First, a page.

Identifying Differentiators

In this phase of the curriculum development, we assessed program differentiation from the peer programs we had examined. We then considered the key strengths of Wake Forest University that could be leveraged for program distinctiveness. Embracing the Wake Forest University reputation as a leading liberal arts university and its motto “pro humanitate” (for humanity), including unique courses such as Analytics in Society (data privacy and ethical issues) and Analytics in the Board Room (written and oral communication skills). This ensured that we are staying true to the University’s mission of educating the whole person. These courses also address the people skills mentioned by our strategic partners. Furthermore, an innovative three-course sequence called Business Analytics Practicum provides our graduates with experiential learning and exposure to real corporate clients. All of this is accomplished without adding the time an internship would require.

We also leveraged key strengths specific to the School of Business. In particular, the School has a history of successful master’s programs targeted at pre-experiential students who are generally directly out of undergraduate school or have two years or less of work experience. The School of Business is also home to the Wake Forest Center for Retail Innovation, which has partnered with corporations through its Retail Learning Labs to collect retail scanner data for use in research and teaching.  These large data sets are being integrated into our courses in data management and predictive analytics, further supporting our goal of providing as much true experiential learning as possible in our program.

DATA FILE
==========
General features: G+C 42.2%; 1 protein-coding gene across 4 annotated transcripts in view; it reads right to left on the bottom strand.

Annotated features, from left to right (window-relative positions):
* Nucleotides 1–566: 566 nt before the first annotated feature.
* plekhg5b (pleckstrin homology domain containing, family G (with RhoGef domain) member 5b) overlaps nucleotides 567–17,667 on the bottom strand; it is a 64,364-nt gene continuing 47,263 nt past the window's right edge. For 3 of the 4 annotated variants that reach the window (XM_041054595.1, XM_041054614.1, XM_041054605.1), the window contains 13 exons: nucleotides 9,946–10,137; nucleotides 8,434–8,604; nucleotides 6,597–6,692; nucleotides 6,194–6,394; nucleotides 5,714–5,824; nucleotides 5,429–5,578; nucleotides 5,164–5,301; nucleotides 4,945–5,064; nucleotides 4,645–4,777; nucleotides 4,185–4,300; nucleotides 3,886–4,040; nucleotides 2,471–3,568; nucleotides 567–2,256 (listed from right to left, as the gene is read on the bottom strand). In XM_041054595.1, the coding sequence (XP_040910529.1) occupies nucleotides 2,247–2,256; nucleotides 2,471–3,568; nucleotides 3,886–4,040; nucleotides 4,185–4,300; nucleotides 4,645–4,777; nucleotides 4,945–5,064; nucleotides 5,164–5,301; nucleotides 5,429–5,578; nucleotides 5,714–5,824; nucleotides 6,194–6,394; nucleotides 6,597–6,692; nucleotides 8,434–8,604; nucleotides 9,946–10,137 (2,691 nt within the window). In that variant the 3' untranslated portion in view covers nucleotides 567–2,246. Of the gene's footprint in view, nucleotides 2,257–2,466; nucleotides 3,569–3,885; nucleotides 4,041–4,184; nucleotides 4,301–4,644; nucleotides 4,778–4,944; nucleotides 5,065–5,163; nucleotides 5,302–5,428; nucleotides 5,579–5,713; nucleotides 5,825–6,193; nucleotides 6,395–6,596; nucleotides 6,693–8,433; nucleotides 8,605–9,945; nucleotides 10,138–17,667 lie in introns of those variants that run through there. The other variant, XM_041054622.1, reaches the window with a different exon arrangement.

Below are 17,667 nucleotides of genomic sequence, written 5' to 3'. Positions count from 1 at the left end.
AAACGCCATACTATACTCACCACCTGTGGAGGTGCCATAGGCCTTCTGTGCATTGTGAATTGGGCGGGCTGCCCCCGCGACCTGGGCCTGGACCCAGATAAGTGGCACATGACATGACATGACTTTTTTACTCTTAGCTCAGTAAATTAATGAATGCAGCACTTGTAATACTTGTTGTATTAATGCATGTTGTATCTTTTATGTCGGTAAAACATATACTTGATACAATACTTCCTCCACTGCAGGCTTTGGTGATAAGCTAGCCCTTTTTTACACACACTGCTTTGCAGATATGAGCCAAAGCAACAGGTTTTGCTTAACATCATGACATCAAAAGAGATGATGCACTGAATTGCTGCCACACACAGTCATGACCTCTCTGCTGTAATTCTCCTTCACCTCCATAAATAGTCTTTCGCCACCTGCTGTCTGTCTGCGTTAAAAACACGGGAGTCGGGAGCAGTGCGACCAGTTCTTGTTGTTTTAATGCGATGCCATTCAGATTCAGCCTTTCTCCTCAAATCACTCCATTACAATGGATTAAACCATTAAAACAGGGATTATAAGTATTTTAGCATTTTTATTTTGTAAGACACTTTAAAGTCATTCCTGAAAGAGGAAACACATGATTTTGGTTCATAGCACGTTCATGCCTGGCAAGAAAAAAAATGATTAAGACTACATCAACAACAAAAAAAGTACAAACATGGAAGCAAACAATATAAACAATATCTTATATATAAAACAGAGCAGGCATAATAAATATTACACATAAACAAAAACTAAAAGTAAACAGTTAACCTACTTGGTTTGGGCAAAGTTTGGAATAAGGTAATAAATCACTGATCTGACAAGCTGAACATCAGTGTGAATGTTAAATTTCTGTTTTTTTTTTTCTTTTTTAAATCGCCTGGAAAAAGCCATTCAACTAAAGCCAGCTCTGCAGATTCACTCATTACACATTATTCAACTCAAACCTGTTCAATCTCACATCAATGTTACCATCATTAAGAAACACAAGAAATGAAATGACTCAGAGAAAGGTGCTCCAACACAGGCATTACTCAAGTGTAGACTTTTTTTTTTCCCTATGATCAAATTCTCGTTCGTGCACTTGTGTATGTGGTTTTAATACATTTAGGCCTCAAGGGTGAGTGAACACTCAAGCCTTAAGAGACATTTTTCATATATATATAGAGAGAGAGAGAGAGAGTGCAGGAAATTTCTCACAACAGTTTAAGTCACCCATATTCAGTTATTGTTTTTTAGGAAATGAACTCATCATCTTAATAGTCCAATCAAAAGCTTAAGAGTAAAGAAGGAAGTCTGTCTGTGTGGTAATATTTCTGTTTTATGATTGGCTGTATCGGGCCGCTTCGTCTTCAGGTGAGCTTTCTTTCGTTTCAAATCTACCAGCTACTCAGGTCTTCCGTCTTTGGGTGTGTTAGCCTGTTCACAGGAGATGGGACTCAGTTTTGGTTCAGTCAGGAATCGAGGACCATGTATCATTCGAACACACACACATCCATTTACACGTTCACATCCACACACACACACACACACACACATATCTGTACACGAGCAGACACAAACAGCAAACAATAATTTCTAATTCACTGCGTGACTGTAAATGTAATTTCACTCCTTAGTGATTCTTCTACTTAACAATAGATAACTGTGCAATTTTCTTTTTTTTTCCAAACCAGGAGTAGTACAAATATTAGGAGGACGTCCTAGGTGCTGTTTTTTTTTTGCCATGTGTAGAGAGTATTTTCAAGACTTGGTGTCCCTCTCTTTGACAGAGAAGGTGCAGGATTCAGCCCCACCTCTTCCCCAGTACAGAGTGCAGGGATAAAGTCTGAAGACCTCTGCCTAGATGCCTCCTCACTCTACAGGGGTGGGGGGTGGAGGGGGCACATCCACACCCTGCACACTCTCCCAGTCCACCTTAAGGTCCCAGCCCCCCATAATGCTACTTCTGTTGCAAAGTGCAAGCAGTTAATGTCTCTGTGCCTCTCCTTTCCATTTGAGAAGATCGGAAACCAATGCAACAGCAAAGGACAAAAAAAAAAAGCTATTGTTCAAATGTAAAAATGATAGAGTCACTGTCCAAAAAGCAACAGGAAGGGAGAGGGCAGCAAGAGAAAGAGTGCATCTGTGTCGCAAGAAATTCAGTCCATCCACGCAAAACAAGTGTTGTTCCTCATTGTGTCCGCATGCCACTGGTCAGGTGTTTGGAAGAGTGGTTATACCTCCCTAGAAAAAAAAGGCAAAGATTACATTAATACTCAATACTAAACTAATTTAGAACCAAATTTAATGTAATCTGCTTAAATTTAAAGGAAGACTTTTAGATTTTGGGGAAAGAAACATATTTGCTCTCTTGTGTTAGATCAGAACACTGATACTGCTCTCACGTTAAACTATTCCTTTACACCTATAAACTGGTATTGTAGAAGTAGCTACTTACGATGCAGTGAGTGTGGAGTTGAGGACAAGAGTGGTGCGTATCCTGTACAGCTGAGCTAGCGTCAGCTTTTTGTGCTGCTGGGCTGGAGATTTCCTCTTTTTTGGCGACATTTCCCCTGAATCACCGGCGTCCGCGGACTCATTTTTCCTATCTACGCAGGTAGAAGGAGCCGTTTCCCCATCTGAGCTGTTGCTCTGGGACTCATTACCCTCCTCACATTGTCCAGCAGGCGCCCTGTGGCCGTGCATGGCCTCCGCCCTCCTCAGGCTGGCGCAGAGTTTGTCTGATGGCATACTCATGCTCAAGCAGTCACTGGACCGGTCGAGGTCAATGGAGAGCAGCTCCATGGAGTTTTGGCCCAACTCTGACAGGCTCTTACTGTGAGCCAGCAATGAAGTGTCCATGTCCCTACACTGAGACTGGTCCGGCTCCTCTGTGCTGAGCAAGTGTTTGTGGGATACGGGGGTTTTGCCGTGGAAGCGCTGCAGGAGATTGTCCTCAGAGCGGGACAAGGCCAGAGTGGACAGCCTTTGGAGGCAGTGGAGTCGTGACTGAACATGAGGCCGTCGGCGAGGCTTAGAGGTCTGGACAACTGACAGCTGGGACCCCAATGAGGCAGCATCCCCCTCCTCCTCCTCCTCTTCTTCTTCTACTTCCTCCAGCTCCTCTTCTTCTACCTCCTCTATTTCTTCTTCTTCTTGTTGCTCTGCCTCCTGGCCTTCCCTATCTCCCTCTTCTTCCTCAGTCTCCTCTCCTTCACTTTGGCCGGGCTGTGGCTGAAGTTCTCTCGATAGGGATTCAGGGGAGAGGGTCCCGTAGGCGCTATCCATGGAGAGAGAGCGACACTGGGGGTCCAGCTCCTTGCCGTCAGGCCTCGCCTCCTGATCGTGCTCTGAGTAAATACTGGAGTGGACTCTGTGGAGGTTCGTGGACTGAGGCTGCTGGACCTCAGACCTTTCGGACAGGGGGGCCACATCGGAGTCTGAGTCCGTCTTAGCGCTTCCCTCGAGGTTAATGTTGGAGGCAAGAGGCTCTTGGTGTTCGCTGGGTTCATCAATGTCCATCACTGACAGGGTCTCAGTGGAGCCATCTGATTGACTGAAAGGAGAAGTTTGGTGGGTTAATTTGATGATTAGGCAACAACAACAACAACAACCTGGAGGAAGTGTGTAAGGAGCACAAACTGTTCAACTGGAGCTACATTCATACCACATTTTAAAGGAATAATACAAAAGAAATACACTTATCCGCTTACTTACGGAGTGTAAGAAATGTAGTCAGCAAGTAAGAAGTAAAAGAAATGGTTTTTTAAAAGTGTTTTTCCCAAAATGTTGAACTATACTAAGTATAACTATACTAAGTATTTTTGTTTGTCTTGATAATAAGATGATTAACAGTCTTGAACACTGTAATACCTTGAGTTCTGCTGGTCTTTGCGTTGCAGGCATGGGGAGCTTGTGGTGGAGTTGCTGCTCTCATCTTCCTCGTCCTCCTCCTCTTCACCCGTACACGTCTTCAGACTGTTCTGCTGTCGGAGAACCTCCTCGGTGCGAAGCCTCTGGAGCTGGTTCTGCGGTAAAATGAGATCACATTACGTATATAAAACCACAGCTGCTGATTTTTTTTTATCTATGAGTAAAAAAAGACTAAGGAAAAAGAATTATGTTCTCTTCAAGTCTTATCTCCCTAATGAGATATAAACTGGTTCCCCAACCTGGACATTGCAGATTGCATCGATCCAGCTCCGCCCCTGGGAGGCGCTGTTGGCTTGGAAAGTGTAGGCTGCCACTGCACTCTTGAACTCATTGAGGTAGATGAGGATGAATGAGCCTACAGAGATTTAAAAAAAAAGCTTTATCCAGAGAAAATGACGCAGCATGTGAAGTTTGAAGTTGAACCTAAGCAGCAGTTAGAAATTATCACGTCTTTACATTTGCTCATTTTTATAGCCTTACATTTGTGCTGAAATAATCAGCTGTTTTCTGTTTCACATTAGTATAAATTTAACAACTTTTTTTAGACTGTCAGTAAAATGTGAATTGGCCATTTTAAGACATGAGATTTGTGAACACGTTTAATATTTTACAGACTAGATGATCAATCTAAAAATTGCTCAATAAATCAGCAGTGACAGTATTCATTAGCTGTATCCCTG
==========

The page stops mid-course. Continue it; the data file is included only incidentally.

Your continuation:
Getting Continuous Feedback from Key Stakeholders

In November, several faculty and staff “sneak peeks,” allowed faculty and staff to preview the curriculum and provide candid feedback as the program was evolving. The curriculum was approved by faculty in early December, Board of Trustees approval was granted in late January, and recruiting and interviewing began in earnest. While the program is new, we are committed to adapting and evolving as the market changes. For guidance, we have created a fifteen-member corporate advisory board, including representatives from CVS Health, Exxon Mobile, Macy’s, and Procter & Gamble.

What We Learned

On July 11, 2016, we welcomed our first class of 39 students. This class has an average GMAT of 703 and is 46 percent female. They will become the program’s first group of graduates in May, 2017. Interest in hiring our graduates has already been strong and we are excited to see employment outcomes for this inaugural class.

What are the lessons we learned from this program launch? A focused strategy, dedicated people and a data-driven approach (program benchmarking and industry interviews) allowed us to quickly create and launch a market-driven, high-demand program. Leveraging the distinctive strengths of the university and the school enabled us to create a program that is not only market-driven, but unique and true to the mission of Wake Forest.